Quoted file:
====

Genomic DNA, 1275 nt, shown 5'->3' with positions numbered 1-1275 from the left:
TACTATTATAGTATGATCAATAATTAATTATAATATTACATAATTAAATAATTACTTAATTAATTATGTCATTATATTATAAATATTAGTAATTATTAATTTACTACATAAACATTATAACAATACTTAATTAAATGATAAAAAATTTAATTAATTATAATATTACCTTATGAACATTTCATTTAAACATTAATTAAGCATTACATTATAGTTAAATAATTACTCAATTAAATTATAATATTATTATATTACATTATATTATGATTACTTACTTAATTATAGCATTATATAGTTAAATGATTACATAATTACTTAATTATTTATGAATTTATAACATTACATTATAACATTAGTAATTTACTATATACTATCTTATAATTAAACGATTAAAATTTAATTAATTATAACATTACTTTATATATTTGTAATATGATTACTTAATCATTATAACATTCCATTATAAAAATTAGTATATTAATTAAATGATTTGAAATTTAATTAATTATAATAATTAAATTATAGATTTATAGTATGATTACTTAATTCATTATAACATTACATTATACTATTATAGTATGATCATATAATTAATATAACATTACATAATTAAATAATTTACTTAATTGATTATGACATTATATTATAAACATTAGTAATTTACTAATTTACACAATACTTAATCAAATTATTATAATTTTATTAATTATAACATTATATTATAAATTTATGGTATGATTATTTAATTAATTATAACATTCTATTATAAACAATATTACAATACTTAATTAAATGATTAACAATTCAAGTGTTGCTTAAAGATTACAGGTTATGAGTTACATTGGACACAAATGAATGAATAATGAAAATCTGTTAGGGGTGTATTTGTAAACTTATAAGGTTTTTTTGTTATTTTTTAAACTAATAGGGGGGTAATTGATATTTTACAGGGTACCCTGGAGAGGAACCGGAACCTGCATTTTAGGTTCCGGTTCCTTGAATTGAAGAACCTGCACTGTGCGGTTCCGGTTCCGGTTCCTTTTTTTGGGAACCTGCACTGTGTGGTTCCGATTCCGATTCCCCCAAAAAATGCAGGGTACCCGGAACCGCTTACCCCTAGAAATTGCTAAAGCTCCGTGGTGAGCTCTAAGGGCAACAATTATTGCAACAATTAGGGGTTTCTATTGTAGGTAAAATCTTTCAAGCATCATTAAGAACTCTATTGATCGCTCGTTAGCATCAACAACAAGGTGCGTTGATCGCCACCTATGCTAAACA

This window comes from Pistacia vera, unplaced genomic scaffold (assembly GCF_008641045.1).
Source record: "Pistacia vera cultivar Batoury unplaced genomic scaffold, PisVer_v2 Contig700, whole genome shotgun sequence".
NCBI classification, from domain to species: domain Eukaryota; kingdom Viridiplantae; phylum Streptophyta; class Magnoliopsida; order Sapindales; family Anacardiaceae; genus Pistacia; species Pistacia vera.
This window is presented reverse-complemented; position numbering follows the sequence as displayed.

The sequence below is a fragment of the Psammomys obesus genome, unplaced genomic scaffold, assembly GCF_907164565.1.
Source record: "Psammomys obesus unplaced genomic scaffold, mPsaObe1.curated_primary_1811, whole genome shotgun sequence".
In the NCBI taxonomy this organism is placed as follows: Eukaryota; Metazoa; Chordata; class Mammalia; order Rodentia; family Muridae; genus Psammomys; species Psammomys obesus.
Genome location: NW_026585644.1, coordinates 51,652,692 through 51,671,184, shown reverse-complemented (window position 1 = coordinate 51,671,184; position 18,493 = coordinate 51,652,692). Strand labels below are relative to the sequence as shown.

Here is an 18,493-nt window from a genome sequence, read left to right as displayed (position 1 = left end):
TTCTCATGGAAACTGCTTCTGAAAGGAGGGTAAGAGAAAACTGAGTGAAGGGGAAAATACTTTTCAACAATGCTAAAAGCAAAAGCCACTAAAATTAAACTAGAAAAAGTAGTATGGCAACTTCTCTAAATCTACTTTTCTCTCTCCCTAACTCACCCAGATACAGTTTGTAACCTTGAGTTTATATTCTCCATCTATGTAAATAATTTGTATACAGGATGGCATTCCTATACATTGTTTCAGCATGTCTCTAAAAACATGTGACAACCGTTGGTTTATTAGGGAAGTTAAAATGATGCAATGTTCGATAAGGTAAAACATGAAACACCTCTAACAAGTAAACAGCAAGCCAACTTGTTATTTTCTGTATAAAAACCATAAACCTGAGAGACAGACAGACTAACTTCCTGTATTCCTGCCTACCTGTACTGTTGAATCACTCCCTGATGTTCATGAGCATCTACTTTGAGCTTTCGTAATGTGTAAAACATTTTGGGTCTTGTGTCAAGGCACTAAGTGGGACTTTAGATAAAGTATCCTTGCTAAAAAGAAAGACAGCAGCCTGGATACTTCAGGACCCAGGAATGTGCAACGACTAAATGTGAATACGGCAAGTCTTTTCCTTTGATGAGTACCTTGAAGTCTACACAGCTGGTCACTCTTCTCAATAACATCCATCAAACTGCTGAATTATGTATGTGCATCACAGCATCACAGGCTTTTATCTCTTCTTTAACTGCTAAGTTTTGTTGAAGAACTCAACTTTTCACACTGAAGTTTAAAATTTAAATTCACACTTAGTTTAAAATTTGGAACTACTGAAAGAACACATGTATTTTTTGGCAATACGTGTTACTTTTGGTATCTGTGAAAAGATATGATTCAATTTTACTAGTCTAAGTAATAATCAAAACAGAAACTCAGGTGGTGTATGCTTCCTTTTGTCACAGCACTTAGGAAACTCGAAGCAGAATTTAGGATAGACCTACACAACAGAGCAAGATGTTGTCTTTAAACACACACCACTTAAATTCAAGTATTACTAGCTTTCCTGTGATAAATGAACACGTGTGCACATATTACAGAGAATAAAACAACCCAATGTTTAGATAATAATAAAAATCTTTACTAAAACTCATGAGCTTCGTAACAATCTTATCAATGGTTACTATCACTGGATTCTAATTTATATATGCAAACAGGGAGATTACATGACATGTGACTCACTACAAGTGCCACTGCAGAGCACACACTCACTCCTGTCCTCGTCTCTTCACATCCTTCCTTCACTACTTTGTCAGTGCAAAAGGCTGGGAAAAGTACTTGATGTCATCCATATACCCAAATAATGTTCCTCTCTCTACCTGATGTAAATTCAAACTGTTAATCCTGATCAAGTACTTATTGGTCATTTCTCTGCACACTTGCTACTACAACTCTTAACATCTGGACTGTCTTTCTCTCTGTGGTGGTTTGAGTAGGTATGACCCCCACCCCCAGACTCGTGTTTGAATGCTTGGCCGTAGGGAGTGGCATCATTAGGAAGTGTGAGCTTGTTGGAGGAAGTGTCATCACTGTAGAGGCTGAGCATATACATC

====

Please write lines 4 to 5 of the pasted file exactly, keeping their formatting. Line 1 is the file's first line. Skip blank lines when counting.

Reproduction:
Source record: "Pistacia vera cultivar Batoury unplaced genomic scaffold, PisVer_v2 Contig700, whole genome shotgun sequence".
NCBI classification, from domain to species: domain Eukaryota; kingdom Viridiplantae; phylum Streptophyta; class Magnoliopsida; order Sapindales; family Anacardiaceae; genus Pistacia; species Pistacia vera.